Research news: Asian citrus psyllid and huanglongbing disease threaten California citrus
California Agriculture 66(4):127-130.
Published online October 01, 2012
Asian citrus psyllid is slowly spreading in California, and huanglongbing disease (also known as citrus greening) will likely become established in the state, requiring citrus farmers and residents with citrus in their landscapes to become accustomed to a new reality.
“Asian citrus psyllid and huanglongbing disease have played out this way around the world, including in Florida, Texas and other states,” said UC Cooperative Extension specialist Beth Grafton-Cardwell. “There is no reason to believe California will be immune to the natural progression of this disease complex.”
Asian citrus psyllid carries the vector of huanglongbing disease, also known as citrus greening. One symptom of the disease is mottling and chlorosis of leaves.
The aphid-sized Asian citrus psyllid was first identified in California in 2008 and is currently found in Imperial, San Diego, Los Angeles, Orange, Riverside, and San Bernardino counties. Asian citrus psyllid injects a toxin when it feeds on citrus leaves or stems, causing shoot deformation and plant stunting. Of greater concern is the fact that it vectors the bacterium associated with huanglongbing disease. Every tree infected with the pathogen will suffer a premature death, sometimes in as little as 3 years.
Asian citrus psyllid total trap count, 2008–2012. The Geographic Information Systems Facility at the UC Kearney Agricultural Research and Extension Center in Parlier has entered a partnership with the Citrus Research Board and CDFA to develop a statewide citrus mapping database, enabling the citrus industry to make strategic responses to ACP and HLB outbreaks. To date, the database has mapped 29,865 Asian citrus psyllid detections.
But that doesn't mean UC researchers and UC Cooperative Extension specialists and advisors are giving this serious citrus disease free rein in the Golden State. UC is working with officials from the citrus industry, U.S. Department of Agriculture and California Department of Food and Agriculture (CDFA) to wage an all-out battle.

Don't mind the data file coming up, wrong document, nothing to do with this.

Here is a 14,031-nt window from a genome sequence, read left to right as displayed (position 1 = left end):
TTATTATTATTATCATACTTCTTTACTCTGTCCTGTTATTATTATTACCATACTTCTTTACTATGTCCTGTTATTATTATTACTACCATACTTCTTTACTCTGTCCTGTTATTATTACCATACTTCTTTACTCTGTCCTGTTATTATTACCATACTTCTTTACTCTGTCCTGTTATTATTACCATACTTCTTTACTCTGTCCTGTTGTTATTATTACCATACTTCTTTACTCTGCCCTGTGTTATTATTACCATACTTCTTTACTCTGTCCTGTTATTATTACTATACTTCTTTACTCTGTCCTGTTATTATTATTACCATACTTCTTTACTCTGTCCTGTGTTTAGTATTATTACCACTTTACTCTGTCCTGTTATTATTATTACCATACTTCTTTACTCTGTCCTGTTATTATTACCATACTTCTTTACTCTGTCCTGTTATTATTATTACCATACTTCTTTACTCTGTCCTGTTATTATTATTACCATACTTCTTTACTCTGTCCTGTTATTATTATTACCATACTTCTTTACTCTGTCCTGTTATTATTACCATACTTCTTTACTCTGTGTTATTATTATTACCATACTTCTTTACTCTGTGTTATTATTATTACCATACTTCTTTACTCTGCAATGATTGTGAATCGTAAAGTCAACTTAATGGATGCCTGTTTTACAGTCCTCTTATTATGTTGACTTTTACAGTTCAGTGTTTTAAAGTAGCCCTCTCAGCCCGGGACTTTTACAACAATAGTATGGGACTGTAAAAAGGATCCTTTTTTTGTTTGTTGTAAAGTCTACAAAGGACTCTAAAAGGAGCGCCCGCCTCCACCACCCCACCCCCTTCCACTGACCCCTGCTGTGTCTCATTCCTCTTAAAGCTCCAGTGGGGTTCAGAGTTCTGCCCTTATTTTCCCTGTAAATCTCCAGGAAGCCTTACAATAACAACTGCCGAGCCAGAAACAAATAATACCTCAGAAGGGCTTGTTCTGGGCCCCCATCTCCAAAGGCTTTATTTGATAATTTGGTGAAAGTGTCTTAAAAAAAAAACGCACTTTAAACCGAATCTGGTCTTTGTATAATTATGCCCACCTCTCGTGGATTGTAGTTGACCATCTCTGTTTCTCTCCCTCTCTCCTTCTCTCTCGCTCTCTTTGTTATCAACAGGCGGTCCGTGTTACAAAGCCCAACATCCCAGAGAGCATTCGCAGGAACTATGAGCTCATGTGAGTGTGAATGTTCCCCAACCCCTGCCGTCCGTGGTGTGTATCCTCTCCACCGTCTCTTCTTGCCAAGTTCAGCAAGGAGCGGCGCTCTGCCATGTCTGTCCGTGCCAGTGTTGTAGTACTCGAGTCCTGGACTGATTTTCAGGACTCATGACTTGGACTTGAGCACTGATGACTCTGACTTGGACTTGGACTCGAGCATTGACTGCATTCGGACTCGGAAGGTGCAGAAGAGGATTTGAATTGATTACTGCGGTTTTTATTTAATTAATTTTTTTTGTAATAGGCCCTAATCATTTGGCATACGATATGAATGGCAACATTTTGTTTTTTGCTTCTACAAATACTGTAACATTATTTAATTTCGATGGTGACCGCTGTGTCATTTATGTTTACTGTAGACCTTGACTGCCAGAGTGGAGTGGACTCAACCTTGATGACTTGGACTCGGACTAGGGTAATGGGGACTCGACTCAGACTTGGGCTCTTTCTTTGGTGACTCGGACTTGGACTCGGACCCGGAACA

They aim to contain psyllid populations, catch the infection early in order to rapidly remove infected trees, and monitor commercial citrus using geospatial technology. Meanwhile, scientists in university laboratories are exploring the trees, the pest and the pathogen at the molecular and genetic levels to find a long-term cure, while advisors are engaging and educating the public to help in the fight against the disease's spread.
Spread of the psyllid
In March 2012, huanglongbing disease was detected in California for the first time. The multigrafted citrus tree in a Los Angeles County backyard was destroyed, but it is likely there are more infected trees nearby or in other areas. The disease is also spreading northward in Mexico toward California.
The psyllid and disease together present a grave threat to California's $2.1 billion citrus industry, the livelihood of citrus farmers and thousands of farmworkers, and the fragile economies in California's rural citrus belt, extending from San Diego through interior and coastal Southern California and up into the San Joaquin Valley. Their presence prevents exports to countries that do not have this pest and disease. The loss of citrus trees in urban areas of California due to the disease will change the face of the landscape and reduce the availability of local fruit.
UC researchers are pursuing a number of approaches to limit the spread of Asian citrus psyllid (above, feeding). By keeping populations low, they hope to limit the chances of psyllids picking up the huanglongbing pathogen.
When psyllids feed on citrus leaves, the leaves become distorted and malformed. Psyllids extract large amounts of sap from trees and produce honeydew, which can cause sooty mold.
Ensuring pathogen-tested plant material
The state of California has strict regulations in place to ensure that citrus trees are produced with pathogen-tested propagative material. However, the general public does not always understand the importance of these regulations, and people sometimes unknowingly bring diseased plant material into California and graft their own trees. The UC Citrus Clonal Protection Program (CCPP), housed at UC Riverside, is the gatekeeper of California citrus. Directed by Georgios Vidalakis, UCCE specialist in the Department of Plant Pathology at UC Riverside, CCPP is one of three programs authorized nationwide to import citrus bud-wood from overseas. CCPP services include disease diagnosis, pathogen detection and elimination, and the distribution of true-to-type citrus propagative material of fruit and rootstock varieties to nurseries and private individuals.